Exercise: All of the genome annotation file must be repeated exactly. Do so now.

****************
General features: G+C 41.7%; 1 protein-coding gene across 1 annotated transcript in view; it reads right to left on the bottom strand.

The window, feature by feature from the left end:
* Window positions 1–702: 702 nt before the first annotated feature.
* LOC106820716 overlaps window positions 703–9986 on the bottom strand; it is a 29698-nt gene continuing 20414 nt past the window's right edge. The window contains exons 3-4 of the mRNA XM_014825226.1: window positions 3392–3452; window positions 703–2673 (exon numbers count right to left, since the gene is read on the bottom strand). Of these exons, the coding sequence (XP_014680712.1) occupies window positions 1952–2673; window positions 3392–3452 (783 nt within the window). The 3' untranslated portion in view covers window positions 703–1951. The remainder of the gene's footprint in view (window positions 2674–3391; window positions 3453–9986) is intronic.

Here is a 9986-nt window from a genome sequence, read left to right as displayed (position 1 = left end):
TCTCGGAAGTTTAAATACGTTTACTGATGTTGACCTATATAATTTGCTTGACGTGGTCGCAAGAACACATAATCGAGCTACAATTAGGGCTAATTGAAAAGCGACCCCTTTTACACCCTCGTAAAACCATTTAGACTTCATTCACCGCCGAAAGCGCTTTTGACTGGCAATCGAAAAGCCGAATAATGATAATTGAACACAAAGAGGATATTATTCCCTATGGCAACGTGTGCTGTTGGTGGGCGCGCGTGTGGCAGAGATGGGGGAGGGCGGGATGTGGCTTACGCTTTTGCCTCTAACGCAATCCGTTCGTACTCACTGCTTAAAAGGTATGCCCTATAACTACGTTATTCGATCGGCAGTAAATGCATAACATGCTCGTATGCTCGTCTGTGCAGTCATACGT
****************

General features: G+C 41.7%; 1 protein-coding gene across 1 annotated transcript in view; it reads right to left on the bottom strand.

The window, feature by feature from the left end:
* Window positions 1–702: 702 nt before the first annotated feature.
* LOC106820716 overlaps window positions 703–9986 on the bottom strand; it is a 29698-nt gene continuing 20414 nt past the window's right edge. The window contains exons 3-4 of the mRNA XM_014825226.1: window positions 3392–3452; window positions 703–2673 (exon numbers count right to left, since the gene is read on the bottom strand). Of these exons, the coding sequence (XP_014680712.1) occupies window positions 1952–2673; window positions 3392–3452 (783 nt within the window). The 3' untranslated portion in view covers window positions 703–1951. The remainder of the gene's footprint in view (window positions 2674–3391; window positions 3453–9986) is intronic.

Here is a 9986-nt window from a genome sequence, read left to right as displayed (position 1 = left end):
TCTCGGAAGTTTAAATACGTTTACTGATGTTGACCTATATAATTTGCTTGACGTGGTCGCAAGAACACATAATCGAGCTACAATTAGGGCTAATTGAAAAGCGACCCCTTTTACACCCTCGTAAAACCATTTAGACTTCATTCACCGCCGAAAGCGCTTTTGACTGGCAATCGAAAAGCCGAATAATGATAATTGAACACAAAGAGGATATTATTCCCTATGGCAACGTGTGCTGTTGGTGGGCGCGCGTGTGGCAGAGATGGGGGAGGGCGGGATGTGGCTTACGCTTTTGCCTCTAACGCAATCCGTTCGTACTCACTGCTTAAAAGGTATGCCCTATAACTACGTTATTCGATCGGCAGTAAATGCATAACATGCTCGTATGCTCGTCTGTGCAGTCATACGT